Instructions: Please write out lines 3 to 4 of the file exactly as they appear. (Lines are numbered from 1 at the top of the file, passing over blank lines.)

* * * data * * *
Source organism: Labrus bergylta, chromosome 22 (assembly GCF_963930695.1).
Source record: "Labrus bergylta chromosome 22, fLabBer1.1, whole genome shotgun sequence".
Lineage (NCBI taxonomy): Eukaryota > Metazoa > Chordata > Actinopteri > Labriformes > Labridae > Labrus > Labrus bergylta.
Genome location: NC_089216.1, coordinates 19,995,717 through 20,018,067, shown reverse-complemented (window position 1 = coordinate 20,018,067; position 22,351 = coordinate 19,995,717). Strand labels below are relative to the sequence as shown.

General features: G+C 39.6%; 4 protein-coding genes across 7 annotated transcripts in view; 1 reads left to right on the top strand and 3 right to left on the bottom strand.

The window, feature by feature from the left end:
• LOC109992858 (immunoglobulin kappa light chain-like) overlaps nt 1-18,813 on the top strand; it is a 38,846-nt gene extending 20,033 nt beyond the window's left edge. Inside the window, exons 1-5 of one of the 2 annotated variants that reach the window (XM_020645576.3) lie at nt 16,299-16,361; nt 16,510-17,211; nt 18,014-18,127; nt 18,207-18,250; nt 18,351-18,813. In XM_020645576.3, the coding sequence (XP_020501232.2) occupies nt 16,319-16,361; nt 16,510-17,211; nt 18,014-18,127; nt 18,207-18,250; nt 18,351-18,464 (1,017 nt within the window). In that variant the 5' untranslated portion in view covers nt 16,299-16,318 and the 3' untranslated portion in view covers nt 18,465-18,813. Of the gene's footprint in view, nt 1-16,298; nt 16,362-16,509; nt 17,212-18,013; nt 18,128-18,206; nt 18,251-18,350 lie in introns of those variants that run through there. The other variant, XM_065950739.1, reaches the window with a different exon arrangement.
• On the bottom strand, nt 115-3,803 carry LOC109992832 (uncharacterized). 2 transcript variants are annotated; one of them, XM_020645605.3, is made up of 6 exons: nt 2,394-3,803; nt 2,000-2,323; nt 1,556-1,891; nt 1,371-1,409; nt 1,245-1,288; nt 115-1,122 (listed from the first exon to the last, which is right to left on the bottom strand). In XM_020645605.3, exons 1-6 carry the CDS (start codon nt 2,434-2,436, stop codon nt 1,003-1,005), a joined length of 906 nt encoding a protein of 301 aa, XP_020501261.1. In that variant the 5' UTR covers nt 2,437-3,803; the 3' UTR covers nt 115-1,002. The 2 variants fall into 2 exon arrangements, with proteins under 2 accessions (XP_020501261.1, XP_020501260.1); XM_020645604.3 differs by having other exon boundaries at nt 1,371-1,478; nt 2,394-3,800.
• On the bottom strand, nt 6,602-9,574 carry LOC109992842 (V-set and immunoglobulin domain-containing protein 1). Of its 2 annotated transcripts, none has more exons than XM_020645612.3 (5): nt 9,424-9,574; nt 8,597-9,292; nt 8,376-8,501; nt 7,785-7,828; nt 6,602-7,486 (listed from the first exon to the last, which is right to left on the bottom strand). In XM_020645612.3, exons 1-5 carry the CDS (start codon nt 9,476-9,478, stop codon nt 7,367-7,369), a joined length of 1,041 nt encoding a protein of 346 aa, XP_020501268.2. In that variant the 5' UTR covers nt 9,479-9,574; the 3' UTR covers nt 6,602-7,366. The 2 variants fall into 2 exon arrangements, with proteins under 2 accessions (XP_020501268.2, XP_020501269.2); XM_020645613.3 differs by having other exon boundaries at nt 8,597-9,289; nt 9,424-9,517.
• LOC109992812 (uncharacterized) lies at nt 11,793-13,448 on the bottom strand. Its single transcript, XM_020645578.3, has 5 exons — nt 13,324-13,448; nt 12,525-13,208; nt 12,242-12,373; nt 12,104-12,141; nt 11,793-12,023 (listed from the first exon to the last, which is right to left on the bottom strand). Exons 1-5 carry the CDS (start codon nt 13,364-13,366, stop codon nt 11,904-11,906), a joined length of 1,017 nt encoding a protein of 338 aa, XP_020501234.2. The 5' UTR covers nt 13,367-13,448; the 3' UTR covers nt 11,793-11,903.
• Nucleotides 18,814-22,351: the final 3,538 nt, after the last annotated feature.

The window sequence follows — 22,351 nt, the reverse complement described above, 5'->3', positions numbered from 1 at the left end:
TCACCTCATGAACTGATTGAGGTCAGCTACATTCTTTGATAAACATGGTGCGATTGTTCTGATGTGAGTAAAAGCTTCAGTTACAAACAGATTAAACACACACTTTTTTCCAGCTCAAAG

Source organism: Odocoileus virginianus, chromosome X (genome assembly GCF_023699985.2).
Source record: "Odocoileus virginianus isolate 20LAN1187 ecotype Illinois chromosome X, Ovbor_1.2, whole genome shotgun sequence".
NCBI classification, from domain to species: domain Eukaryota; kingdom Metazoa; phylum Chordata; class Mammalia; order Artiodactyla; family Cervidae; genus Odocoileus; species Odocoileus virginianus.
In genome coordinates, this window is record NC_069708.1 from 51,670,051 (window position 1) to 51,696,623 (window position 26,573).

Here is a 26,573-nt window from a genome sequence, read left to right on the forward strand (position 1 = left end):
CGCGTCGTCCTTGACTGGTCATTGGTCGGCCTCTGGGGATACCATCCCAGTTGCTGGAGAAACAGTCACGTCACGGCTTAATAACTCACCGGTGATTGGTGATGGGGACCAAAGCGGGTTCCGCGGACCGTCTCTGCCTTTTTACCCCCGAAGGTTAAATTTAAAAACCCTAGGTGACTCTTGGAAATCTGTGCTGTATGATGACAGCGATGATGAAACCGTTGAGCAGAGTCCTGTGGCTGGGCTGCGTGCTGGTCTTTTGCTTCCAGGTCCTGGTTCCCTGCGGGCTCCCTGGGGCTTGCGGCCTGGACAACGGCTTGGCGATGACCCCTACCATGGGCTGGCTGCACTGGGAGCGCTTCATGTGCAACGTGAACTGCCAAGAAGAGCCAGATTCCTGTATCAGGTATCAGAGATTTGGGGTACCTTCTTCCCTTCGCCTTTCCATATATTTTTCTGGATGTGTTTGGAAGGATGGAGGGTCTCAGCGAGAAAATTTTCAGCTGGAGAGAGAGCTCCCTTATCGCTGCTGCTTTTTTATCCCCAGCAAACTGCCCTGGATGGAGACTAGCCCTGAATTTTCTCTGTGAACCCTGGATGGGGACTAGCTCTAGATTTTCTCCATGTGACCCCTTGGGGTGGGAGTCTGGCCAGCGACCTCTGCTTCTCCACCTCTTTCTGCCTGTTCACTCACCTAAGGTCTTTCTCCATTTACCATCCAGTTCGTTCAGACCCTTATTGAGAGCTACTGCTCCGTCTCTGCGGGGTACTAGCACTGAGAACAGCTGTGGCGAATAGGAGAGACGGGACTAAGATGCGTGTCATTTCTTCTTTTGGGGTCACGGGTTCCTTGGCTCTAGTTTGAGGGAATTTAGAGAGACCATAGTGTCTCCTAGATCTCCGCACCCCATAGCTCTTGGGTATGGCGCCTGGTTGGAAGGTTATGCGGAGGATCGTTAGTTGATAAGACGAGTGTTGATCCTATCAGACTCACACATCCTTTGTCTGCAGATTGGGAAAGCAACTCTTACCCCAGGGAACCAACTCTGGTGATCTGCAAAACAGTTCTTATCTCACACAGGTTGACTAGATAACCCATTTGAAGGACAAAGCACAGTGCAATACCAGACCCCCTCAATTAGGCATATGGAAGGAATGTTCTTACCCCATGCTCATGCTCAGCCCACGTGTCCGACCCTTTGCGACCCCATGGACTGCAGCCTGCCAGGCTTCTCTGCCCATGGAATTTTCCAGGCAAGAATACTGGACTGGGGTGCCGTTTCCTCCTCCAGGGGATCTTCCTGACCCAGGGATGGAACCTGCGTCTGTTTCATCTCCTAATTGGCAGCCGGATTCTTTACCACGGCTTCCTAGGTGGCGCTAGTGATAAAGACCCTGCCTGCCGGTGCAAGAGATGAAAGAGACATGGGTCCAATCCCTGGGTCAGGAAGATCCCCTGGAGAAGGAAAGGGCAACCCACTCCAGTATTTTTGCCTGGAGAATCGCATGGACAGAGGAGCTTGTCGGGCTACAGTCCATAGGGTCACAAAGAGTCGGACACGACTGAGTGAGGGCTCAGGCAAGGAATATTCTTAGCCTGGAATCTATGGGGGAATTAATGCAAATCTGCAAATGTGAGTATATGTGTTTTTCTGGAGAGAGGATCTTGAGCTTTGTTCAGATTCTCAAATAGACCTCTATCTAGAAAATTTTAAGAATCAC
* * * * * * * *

Lineage (NCBI taxonomy): Eukaryota > Metazoa > Chordata > Actinopteri > Labriformes > Labridae > Labrus > Labrus bergylta.
Genome location: NC_089216.1, coordinates 19,995,717 through 20,018,067, shown reverse-complemented (window position 1 = coordinate 20,018,067; position 22,351 = coordinate 19,995,717). Strand labels below are relative to the sequence as shown.